According to a 2023 survey by US News and World Reports, 93% of adults agree that aging in place – the ability to live in one’s own home and community safely, independently, and comfortably, is an important goal for them. Yet, when it comes to funding long-term services and supports (LTSS), many Medicaid programs have historically been biased towards funding institutional care. Here we explore a recent study on the true cost of institutional care versus home and community-based services (HCBS) to determine the potential benefits to investing Medicaid funding in HCBS.
Before we dive into the results of the recent study, we first need to understand why states historically chose to fund institutions, like nursing homes, over HCBS. The simple answer is that it often comes down to money. Medicaid programs have budgetary restrictions and will therefore often choose to allocate funding towards the care option that costs the least amount of money.
One of the reasons that many believe HCBS costs the state more is because of the so-called “woodwork” effect. This health policy term describes a phenomenon where the expansion of publicly funded programs like HCBS result in people who were previously eligible for Medicaid, but not enrolled, to “come out of the woodwork” to take advantage of this more desirable offering. Some policymakers believe the increased costs associated with this phenomenon are unacceptable, while others believe they are morally justified because more people are accessing care. But, what if the expansion of HCBS doesn’t create the woodwork effect after all?
A study done by the Journal of the American Geriatrics Society (JAGS) examined the implications associated with state Medicaid HCBS expansion. They compared states who aggressively expanded Medicaid HCBS to those that expanded less aggressively and looked at multiple outcomes, including Medicaid enrollment, nursing home census, Medicaid institutional LTSS spending, total Medicaid LTSS spending, and Medicaid HCBS waiver enrollment.
They found that HCBS expansion was not linked to increased Medicaid enrollment among people 65 and older. In fact, a 1% increase in HCBS spending resulted in the state nursing home population decreasing by an average of 47.1 residents and institutional Medicaid LTSS spending decreasing by $7.3 million. This suggests that a $1 increase in HCBS spending was associated with $0.74 increase in total LTSS spending, suggesting each dollar directed to HCBS was offset by $0.26 savings from decreased nursing home use. Their conclusion was that increased HCBS waiver spending was associated with more older adults receiving LTSS at a lower cost per beneficiary served compared to the nursing home setting.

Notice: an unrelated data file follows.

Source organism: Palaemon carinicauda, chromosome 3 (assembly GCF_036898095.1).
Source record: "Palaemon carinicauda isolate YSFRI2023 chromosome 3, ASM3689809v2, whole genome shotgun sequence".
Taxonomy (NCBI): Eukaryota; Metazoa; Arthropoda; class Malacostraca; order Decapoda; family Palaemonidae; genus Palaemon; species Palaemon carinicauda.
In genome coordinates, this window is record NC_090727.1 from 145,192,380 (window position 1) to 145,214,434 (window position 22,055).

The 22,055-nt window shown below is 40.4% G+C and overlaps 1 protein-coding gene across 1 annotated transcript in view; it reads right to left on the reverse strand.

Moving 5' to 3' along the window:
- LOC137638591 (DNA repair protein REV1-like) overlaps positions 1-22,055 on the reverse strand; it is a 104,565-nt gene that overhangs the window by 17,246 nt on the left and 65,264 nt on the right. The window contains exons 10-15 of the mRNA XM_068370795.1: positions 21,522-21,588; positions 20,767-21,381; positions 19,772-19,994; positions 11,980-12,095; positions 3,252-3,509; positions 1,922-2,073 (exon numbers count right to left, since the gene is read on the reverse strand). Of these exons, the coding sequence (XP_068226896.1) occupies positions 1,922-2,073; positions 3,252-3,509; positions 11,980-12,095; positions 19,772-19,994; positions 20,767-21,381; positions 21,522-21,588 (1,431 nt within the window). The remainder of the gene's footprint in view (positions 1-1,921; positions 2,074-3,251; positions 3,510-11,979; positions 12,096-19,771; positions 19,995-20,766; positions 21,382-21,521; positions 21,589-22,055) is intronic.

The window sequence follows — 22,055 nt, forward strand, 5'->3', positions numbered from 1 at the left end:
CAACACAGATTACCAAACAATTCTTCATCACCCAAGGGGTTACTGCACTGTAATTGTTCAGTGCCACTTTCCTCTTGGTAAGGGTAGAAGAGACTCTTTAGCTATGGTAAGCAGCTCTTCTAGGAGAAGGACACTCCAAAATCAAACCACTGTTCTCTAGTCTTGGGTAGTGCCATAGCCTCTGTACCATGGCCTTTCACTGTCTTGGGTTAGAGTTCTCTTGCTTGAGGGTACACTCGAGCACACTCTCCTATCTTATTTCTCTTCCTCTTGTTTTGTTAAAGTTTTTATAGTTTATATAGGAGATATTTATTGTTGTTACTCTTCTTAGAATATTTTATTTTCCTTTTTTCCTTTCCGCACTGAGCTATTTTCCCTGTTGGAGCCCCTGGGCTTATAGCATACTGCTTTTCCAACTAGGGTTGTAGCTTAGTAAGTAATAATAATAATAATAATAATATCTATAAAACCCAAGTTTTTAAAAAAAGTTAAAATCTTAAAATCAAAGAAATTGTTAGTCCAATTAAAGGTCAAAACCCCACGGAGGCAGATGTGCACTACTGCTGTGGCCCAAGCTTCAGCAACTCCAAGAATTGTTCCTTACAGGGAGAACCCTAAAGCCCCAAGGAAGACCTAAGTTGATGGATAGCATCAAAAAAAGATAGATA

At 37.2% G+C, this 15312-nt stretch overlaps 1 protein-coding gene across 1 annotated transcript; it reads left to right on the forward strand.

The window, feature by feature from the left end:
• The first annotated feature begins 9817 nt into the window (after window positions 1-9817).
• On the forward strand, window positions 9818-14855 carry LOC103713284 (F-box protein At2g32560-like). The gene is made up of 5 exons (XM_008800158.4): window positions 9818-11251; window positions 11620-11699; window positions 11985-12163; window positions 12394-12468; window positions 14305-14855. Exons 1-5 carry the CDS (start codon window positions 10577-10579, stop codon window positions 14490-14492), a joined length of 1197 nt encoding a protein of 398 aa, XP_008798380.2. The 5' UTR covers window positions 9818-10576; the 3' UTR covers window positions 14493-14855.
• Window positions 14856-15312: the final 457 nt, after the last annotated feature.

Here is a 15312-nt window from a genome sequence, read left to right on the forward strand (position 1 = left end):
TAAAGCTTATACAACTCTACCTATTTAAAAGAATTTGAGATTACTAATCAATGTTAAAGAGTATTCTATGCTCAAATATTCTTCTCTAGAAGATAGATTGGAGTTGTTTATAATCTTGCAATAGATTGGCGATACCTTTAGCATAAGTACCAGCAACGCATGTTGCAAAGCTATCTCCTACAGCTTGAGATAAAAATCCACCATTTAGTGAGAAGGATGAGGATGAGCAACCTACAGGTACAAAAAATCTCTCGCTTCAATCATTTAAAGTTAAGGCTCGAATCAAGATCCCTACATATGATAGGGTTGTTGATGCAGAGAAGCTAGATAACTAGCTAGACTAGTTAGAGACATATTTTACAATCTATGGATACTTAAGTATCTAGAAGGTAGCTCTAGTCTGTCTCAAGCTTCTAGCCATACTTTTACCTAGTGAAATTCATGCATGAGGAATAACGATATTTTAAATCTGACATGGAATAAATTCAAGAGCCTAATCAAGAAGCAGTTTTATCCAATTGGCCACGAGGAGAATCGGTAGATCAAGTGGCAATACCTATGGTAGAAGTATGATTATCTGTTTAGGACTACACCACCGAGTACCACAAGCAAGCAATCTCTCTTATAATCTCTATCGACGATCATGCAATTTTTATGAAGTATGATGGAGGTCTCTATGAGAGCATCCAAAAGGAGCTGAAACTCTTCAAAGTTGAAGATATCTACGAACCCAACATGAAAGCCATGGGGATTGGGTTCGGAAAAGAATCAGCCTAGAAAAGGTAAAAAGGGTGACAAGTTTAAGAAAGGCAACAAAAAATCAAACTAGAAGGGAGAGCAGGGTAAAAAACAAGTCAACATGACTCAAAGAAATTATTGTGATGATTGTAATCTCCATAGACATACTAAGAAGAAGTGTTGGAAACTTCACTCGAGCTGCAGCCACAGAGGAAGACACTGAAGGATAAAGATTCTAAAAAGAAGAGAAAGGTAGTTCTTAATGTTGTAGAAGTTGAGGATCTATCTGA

The JAGS study found that there was no woodwork effect and investment in HCBS over nursing homes ultimately saved the states money. However, there is another crucial factor when discussing whether states should expand HBCS funding: its impact on patient health outcomes. The answer here is complex, and often up for debate. So much so that two recent studies reached different conclusions.
Considering people’s preference for HCBS over institutional care, significant efforts are being undertaken to improve HCBS quality and, ultimately, health outcomes. Last year, for example, CMS released the HCBS Quality Measure Set. According to Medicaid.gov, this Quality Measure Set is used to “promote more common and consistent use within and across states of nationally standardized quality measures in HCBS programs, create opportunities for CMS and states to have comparative quality data on HCBS programs, drive improvement in quality of care and outcomes for people receiving HCBS, and support states’ efforts to promote equity in their HCBS programs.”
This, among other initiatives like the CMS Updated Framework for Health Equity, are being implemented with the goal of improving equity, quality, and health outcomes for those who receive HCBS.
HCBS is more appealing to Americans seeking care, and evidence shows that it doesn’t cost Medicaid programs more than nursing homes. For these reasons, HCBS expansion appears to be an unstoppable trend, reflected in historical Medicaid funding data. According to KFF, spending on HCBS surpassed spending on institutional care for the first time in 2013 and comprised 57% of total Medicaid LTSS spending as of 2016.
With this information in mind, the debate should not center around whether to continue prioritizing HCBS expansion, but rather how stakeholders within the HCBS ecosystem can collaborate to enhance quality care and improve health outcomes.
Here at HHAeXchange we are committed to supplying value-based care tools that can lead to improved member outcomes. To learn more, contact us today.
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